(1)     Especially make sense if very young would use it


9.   Argument in favor of advertising to children (advanced by advertising agencies) (p. 368-9)

      a. Most important benefit of advertising to children

      b. Provides information to child herself

      c. Information that is geared to children’s interest and appropriate level of understanding

      d. Allows child

          i.        To learn what products are available and how they differ

          ii.       To make decisions about them based on their own personal wants and preferences

      e. Product diversity responds to these preferences and insures consumers (children) dictate the ultimate success or failure of a product offering (consumer sovereignty)

      f. Gives children same access to marketplace adults have

      g. Would be unfair not to provide them the same access as adults

      h. Ads to children are morally good


10. Paine’s analysis/critique of this argument

      a. Portrays children as autonomous consumers with relevant decision making capacities who differ from adults mainly in types of products they prefer

      b. Paine argues that it is inappropriate to regard children as autonomous consumers

      c. Young children (=YC) lack the capacities needed to function as responsible consumers

          i.        Their different sense of self, time, and money makes this true

      d. Rational choice requires one to be able to monitor, study and reflect upon oneself and one’s choices and one’s desires (and YC lack these abilities)

          i.        Must be able to reflect on one’s desires, evaluate them, have desires about one’s desires (2nd order desires) and desires about what one wants to desire

      e. YC lack (or only have in rudimentary form) ability to see themselves as having desires they may wish to modify, cultivate, or suppress

      f. YC also lack self-control to act on these higher order desires even if they could have them

      g. YC have extremely short time horizons; very limited ability to project themselves into the future and imagine themselves as having different preferences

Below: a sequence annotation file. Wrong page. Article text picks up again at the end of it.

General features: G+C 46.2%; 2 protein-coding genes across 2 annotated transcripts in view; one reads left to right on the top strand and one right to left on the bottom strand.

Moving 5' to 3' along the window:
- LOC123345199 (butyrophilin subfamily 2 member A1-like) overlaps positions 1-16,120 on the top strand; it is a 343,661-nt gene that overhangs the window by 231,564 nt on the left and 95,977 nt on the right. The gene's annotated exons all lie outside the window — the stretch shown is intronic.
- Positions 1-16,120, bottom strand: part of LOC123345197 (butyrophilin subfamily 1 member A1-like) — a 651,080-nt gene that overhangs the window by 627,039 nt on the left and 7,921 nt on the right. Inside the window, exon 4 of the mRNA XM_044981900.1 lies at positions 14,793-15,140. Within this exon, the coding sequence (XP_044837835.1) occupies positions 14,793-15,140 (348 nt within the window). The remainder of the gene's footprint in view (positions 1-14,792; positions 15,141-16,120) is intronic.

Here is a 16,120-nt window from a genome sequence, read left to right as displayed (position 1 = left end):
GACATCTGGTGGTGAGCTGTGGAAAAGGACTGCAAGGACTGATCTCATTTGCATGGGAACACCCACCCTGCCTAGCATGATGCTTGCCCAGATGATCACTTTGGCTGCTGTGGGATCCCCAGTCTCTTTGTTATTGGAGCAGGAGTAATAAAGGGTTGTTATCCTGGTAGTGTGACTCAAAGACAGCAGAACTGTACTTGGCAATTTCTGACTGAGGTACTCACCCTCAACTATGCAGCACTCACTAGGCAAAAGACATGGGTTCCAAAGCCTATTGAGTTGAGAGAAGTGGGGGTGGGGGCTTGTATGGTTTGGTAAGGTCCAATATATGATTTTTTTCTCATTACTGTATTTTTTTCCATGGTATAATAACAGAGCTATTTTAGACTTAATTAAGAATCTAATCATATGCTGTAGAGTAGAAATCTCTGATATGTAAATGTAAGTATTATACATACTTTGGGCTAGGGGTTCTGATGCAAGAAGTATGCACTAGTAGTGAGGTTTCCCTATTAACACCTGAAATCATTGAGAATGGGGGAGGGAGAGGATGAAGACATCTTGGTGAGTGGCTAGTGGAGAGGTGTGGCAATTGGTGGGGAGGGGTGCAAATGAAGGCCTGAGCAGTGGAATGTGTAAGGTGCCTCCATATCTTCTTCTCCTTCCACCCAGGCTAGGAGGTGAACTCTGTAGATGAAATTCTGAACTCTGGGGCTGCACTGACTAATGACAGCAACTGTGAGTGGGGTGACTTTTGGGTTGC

i.        W/o understanding one’s continuity in time, can’t evaluate one’s desires and make rational choices about them.

      h. YC don’t understand the value of money

          i.        Her child knew that $5.00 was too much for a trinket, also thought $5.00 was too much for a piano

11. Summary

      a. Children know very little about own personal wants/preferences, how related to each other, how quickly they will change

      b. They experience wants/preferences, but can’t critically reflect on them and curtail felt desires for sake of other more important/ enduring desires expect to have in future

      c. Can’t assess how well products will satisfy their desires

          i.        Will they have fun and be popular because they possess the advertised product?

      d. Children can’t understand commercial exchanges, unable to evaluate their own consumer preferences

          i.        Kids are always promising to pay each other $25 for things

      e. YC can’t make responsible and rational consumer decisions; treating them as if they can is a mistake

          i.        Do adults do these things? NO, but at least they can (or many can to some extent)

      f. Paine believes advertisers in free market economy have responsibility to promote consumer satisfaction and cultivate responsible consumer choice

          i.        Advertising to children cultivates irresponsible consumer behavior

          ii.       This is a strong claim about the duties of advertisers/marketers


12. Facts and statistics that support

      a. “Program length commercials--children’s programs designed around licensed characters”

      b. YC develop affection for and even personal relationships with heavily promoted product characters